Intel Devotes Lab to Study Next Stage in Computer Technology

July 7, 2010
User experience will move away from mouse and keyboard, instead using touch, gesture and voice.

Intel, the manufacturer of computer chips and microprocessors, believes the way people use computers is changing faster than we understand. Computers, the company says, need to change with the times. As such, Intel is launching a research lab dedicated solely to developing more intuitive technologies.

According to Intel's Chief Technology Officer Justin Rattner, a new lab is being developed for interaction and experience research focused on creating a more seamless user experience, one that relies less on the mouse and keyboard and instead infuses touch, gesture and voice.

"Better technology isn't enough these days," said Rattner in a statement from Intel's annual Research Day in Mountain View, Calif. "What the individual values today is a deeply personal, information experience. When I look ahead, this is the biggest change in computing I see coming."

To facilitate this vision, which will be led by Intel Fellow Genevieve Bell, a team of researchers has been assembled, which includes interface technologists and social scientists, to develop what the company believes is the next stage of computer technology.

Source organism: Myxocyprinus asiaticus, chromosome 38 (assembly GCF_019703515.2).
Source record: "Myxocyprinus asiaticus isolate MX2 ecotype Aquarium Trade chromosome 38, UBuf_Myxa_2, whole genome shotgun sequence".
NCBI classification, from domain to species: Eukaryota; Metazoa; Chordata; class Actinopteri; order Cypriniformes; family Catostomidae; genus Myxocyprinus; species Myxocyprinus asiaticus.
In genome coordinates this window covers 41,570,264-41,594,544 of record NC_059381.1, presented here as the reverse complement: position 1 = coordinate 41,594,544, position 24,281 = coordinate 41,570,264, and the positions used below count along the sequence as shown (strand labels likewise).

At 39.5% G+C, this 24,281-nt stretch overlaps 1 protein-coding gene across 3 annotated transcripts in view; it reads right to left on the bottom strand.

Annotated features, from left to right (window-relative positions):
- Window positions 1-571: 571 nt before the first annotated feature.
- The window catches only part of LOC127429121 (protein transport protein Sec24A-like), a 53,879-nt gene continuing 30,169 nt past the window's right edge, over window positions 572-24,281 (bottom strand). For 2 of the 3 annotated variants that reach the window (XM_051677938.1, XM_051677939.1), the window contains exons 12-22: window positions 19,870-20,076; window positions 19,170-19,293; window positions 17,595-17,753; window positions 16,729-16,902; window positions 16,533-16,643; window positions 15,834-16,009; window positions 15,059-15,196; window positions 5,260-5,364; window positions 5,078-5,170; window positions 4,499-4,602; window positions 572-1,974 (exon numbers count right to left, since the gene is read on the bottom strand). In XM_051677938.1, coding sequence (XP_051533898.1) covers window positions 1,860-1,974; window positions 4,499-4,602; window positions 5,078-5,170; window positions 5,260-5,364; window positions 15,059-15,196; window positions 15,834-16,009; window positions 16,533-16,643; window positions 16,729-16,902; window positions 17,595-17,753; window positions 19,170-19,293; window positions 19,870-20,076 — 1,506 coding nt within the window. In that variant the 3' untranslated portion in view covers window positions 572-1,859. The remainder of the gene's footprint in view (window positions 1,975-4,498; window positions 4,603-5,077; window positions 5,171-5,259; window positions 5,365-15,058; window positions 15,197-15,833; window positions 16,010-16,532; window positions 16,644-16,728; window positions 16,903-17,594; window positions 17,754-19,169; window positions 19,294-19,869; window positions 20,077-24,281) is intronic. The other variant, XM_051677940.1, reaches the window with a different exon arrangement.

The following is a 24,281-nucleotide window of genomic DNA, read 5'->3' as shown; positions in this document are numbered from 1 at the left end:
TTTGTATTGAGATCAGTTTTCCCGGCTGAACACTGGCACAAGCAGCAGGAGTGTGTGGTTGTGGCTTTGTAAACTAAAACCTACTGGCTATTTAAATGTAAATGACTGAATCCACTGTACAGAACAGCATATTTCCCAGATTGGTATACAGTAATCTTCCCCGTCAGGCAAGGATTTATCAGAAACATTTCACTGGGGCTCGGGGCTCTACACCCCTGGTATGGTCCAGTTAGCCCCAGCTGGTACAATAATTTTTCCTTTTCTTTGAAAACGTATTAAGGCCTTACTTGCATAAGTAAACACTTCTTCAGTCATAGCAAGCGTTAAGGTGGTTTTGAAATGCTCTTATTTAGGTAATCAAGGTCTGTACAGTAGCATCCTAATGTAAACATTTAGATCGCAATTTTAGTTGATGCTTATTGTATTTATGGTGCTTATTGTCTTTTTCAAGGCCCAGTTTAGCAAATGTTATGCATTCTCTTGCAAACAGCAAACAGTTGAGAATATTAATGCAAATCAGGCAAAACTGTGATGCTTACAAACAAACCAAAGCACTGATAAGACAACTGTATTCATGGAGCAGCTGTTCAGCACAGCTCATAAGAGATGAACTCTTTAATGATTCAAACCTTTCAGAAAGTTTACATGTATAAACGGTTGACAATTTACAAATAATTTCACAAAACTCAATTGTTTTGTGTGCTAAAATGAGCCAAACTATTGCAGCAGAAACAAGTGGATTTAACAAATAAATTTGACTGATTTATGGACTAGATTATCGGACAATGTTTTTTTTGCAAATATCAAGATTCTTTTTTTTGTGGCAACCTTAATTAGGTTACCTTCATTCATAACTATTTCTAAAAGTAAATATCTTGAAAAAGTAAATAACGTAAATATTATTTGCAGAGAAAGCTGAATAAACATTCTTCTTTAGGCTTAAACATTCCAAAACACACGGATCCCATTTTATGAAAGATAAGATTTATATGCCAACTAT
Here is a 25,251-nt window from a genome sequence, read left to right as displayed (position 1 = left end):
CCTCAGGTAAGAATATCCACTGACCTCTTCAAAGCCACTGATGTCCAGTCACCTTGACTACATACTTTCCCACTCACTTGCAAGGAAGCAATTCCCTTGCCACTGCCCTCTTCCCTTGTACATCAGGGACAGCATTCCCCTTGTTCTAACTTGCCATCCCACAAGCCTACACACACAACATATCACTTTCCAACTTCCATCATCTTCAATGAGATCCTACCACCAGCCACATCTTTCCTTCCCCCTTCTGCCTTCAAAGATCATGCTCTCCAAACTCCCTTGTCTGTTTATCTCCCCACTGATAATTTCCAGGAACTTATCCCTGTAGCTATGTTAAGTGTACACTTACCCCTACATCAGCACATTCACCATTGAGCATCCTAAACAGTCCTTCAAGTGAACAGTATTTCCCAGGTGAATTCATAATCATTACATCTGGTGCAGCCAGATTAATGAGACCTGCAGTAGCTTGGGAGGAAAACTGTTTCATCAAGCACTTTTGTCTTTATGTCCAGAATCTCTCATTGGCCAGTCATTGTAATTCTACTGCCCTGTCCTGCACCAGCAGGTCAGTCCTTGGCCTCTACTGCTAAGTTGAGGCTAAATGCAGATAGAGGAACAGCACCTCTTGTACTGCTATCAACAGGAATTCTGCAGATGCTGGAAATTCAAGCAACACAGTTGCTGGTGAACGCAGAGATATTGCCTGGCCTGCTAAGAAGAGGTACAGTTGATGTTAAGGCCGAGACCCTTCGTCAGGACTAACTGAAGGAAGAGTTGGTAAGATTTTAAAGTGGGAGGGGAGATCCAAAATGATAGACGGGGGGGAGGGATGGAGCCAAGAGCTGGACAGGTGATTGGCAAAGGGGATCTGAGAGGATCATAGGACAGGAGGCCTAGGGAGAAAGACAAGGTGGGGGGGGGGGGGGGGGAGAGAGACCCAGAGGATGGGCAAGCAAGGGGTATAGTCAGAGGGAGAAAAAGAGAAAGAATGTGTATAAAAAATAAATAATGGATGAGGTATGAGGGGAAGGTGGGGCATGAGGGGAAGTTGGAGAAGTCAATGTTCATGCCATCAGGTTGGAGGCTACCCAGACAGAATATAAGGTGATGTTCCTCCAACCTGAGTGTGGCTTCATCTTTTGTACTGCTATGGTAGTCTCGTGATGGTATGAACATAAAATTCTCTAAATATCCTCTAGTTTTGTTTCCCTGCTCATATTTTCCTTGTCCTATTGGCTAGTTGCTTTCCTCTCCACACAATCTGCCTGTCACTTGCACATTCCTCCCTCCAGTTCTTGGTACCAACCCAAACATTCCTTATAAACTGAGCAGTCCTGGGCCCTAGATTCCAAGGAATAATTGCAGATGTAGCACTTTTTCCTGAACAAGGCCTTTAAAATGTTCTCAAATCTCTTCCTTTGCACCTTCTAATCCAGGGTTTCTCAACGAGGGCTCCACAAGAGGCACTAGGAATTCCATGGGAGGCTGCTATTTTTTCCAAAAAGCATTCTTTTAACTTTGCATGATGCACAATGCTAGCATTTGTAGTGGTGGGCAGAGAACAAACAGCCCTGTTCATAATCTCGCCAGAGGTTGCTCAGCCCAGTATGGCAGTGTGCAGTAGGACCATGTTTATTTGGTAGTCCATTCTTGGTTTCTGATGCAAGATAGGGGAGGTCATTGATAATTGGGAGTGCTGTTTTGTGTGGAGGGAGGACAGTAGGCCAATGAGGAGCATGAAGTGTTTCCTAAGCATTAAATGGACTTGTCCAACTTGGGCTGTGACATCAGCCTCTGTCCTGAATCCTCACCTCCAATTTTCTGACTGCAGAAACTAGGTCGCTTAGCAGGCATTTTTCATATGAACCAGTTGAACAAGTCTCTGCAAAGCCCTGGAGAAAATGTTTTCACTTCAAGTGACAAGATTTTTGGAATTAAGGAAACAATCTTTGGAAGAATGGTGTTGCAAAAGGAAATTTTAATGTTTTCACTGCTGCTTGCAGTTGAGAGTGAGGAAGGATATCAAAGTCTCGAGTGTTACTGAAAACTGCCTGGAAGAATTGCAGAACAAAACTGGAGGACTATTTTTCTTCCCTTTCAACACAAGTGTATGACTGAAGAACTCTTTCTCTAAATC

"Intel now touches more things in people's lives than just the PC," Bell said. "Intel chips and the Internet are now in televisions, set-tops, handhelds, automobiles, signage and more. [The new division] will build on 15 years of research into the ways in which people use, re-use and resist new information and communication technologies. Social science, design and human-computer interaction researchers will continue that mission, asking questions about what people will value, what will fit into their lives and what they love about the things they already have."

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